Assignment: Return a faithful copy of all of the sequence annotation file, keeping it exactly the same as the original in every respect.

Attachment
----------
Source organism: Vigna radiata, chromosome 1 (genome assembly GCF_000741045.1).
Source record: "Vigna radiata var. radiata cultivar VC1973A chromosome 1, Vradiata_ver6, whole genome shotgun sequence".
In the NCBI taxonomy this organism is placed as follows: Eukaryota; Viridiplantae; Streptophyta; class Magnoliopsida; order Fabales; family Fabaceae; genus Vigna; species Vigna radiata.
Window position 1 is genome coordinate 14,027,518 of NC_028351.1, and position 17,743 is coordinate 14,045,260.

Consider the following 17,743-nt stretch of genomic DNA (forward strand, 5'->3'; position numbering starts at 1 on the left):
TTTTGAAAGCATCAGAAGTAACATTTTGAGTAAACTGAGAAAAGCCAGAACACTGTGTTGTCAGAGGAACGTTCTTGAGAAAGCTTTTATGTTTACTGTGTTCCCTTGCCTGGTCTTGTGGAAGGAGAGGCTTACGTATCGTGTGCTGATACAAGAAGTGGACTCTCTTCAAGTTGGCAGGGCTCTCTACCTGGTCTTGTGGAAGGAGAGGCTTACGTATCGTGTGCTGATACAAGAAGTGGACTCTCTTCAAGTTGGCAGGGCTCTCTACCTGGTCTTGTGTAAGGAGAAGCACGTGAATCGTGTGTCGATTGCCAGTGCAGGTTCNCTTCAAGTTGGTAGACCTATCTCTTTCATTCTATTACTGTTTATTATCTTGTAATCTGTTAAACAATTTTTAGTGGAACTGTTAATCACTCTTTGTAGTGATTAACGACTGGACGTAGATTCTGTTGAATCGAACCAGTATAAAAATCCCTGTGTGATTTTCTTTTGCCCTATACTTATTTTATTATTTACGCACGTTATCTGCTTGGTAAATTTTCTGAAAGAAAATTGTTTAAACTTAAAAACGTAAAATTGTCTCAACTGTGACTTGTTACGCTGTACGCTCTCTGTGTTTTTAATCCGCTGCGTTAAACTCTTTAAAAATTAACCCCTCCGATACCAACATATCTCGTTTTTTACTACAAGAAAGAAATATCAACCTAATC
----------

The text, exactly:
Source organism: Vigna radiata, chromosome 1 (genome assembly GCF_000741045.1).
Source record: "Vigna radiata var. radiata cultivar VC1973A chromosome 1, Vradiata_ver6, whole genome shotgun sequence".
In the NCBI taxonomy this organism is placed as follows: Eukaryota; Viridiplantae; Streptophyta; class Magnoliopsida; order Fabales; family Fabaceae; genus Vigna; species Vigna radiata.
Window position 1 is genome coordinate 14,027,518 of NC_028351.1, and position 17,743 is coordinate 14,045,260.

Consider the following 17,743-nt stretch of genomic DNA (forward strand, 5'->3'; position numbering starts at 1 on the left):
TTTTGAAAGCATCAGAAGTAACATTTTGAGTAAACTGAGAAAAGCCAGAACACTGTGTTGTCAGAGGAACGTTCTTGAGAAAGCTTTTATGTTTACTGTGTTCCCTTGCCTGGTCTTGTGGAAGGAGAGGCTTACGTATCGTGTGCTGATACAAGAAGTGGACTCTCTTCAAGTTGGCAGGGCTCTCTACCTGGTCTTGTGGAAGGAGAGGCTTACGTATCGTGTGCTGATACAAGAAGTGGACTCTCTTCAAGTTGGCAGGGCTCTCTACCTGGTCTTGTGTAAGGAGAAGCACGTGAATCGTGTGTCGATTGCCAGTGCAGGTTCNCTTCAAGTTGGTAGACCTATCTCTTTCATTCTATTACTGTTTATTATCTTGTAATCTGTTAAACAATTTTTAGTGGAACTGTTAATCACTCTTTGTAGTGATTAACGACTGGACGTAGATTCTGTTGAATCGAACCAGTATAAAAATCCCTGTGTGATTTTCTTTTGCCCTATACTTATTTTATTATTTACGCACGTTATCTGCTTGGTAAATTTTCTGAAAGAAAATTGTTTAAACTTAAAAACGTAAAATTGTCTCAACTGTGACTTGTTACGCTGTACGCTCTCTGTGTTTTTAATCCGCTGCGTTAAACTCTTTAAAAATTAACCCCTCCGATACCAACATATCTCGTTTTTTACTACAAGAAAGAAATATCAACCTAATC